Issue 7 of Bricks Culture, the LEGO® pop culture digest, has an even more international focus than usual.
Cole Blaq examines street artists from France including Lenz, and David Alexander Smith interviews the pioneeringFrench LEGO photographer, Samsofy. David also turns his attention to America, where he asks renowned brick artist Nathan Sawaya some unusual questions and sets husband and wife Matt and Linda Rowntree their first ever collaborative LEGO challenge. Our Year 2 Guest Artists, Joe Perez and Tyler Clites, return with more stunning original creations that both have American themes, yet each is utterly different in subject and approach. Historian Gary Istok looks at the product that first made LEGO sets popular in Japan, while Sue-Ann Barber speaks to a young, talented builder from Himeji: Takamichi Irie.
What makes us all so passionate about the culture of the brick? David Alexander Smith ponders this in his regular essay but Julie Broberg discovers that not every fan likes to share their LEGO passion, when she meets Jason Cutten of London. We also have two sentimental journeys to the LEGO homeland of Denmark: Tim Johnson visits the hallowed halls of Billund’s LEGO brick moulding factory while Space fan Peter Reid tracks down Frank Madsen, the creator of the 1980s Jim Spaceborn LEGO comic books, which introduced Keko, the robot so beloved by Peter. Members of Stuck in Plastic are focusing their lenses on Keko and all manner of robots in this issue, with contributions from across the globe and we also relax in a Portuguese cinema with Carlos Rui Ribeiro, to hear about the world’s biggest LEGO stop-motion animation festival, Cine Brick.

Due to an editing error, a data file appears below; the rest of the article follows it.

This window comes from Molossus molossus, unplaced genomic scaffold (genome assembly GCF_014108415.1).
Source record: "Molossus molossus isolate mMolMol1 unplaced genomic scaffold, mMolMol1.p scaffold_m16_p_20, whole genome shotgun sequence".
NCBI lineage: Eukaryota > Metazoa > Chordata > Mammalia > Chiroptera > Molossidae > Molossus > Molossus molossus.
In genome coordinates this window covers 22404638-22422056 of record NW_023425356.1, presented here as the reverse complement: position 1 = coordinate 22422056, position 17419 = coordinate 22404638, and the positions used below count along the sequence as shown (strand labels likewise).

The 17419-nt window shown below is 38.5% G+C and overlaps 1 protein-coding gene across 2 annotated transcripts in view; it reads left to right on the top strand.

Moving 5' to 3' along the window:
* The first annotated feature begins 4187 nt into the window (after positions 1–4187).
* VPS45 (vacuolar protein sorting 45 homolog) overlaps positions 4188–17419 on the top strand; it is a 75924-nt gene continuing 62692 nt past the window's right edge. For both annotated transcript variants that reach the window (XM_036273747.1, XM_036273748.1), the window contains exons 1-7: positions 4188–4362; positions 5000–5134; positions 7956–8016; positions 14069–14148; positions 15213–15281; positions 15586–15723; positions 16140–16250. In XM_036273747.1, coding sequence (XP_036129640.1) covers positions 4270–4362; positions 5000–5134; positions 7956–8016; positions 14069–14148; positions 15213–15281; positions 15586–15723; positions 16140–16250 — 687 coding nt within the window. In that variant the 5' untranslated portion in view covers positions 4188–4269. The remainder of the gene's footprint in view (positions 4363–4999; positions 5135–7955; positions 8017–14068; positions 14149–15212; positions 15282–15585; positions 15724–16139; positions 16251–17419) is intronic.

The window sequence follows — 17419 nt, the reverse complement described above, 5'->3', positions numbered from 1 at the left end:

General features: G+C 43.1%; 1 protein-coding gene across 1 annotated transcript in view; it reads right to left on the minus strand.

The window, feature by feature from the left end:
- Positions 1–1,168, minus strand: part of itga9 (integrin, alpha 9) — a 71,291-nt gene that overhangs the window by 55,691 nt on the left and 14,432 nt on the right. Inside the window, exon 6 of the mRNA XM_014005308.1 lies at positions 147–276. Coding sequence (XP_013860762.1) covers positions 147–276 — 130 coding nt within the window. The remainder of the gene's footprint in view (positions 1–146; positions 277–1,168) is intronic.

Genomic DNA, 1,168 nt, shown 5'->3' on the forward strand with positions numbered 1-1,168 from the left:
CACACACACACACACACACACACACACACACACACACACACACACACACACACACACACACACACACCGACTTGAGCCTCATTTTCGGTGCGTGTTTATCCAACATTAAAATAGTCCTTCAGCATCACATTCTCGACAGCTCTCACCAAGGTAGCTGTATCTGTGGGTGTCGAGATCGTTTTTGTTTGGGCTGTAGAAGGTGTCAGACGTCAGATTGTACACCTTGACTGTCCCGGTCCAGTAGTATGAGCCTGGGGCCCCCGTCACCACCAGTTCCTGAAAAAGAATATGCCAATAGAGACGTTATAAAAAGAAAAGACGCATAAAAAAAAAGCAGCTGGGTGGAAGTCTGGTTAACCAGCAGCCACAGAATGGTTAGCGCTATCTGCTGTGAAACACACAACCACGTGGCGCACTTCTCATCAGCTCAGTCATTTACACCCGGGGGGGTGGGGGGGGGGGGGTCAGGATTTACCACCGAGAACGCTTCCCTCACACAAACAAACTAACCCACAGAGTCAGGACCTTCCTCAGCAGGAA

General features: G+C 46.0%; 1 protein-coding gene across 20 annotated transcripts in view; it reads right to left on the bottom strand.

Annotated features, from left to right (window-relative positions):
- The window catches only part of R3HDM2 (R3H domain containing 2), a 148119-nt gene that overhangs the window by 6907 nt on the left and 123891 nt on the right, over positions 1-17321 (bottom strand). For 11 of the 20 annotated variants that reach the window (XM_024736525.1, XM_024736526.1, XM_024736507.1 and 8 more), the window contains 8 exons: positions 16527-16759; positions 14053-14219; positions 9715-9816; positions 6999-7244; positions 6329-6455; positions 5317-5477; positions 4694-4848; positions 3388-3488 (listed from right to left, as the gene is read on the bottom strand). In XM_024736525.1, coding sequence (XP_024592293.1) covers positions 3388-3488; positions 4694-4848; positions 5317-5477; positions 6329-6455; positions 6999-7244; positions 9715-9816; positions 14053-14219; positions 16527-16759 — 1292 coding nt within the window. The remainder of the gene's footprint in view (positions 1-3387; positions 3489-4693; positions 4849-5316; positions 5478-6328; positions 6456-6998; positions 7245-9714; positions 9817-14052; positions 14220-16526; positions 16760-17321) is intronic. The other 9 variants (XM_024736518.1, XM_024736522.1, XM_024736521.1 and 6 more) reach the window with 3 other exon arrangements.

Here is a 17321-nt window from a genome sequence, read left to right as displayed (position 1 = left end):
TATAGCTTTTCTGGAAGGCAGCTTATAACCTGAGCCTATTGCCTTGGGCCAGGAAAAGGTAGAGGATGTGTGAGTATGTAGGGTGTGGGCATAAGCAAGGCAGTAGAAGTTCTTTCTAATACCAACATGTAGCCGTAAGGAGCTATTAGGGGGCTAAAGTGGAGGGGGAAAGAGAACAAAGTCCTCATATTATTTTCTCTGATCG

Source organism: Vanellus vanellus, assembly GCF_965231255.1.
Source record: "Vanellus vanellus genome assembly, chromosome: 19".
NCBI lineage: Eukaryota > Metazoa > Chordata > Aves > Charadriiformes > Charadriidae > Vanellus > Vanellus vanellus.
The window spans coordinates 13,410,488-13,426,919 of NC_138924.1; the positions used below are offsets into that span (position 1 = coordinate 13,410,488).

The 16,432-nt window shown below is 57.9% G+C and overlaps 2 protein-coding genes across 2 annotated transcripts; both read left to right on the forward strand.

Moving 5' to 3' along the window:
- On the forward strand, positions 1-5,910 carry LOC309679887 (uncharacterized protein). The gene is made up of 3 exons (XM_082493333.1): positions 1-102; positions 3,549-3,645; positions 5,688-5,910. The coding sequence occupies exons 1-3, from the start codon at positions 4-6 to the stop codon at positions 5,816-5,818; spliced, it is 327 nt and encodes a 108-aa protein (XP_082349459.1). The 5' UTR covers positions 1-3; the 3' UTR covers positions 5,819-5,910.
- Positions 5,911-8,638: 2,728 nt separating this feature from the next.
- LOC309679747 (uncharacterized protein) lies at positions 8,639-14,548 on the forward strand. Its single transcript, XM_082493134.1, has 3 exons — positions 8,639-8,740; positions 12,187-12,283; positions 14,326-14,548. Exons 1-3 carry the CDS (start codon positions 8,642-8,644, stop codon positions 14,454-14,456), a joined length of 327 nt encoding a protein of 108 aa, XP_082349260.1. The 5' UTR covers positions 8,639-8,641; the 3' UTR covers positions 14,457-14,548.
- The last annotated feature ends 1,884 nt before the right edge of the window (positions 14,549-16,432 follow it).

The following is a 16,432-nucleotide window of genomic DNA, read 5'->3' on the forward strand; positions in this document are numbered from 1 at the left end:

All this plus an extreme close-up look at the range of minifigures from Rogue One: A Star Wars Story and we revisit Andy Morris, first featured in issue 2, who has been scouring the globe to find the finest LEGO-inspired art and design for his beautiful new store.
Get your slice of the ultimate in LEGO innovation and creation with Bricks Culture magazine: 140 pages of luxurious, fascinating and beautiful insights into the modern LEGO world delivered to you every quarter in a collectable flat-spine folio format. Bricks Culture is available in print, desktop, iOS and Android formats as single issues (£9.99) or subscriptions (4 issues for £34.96, a £5 saving)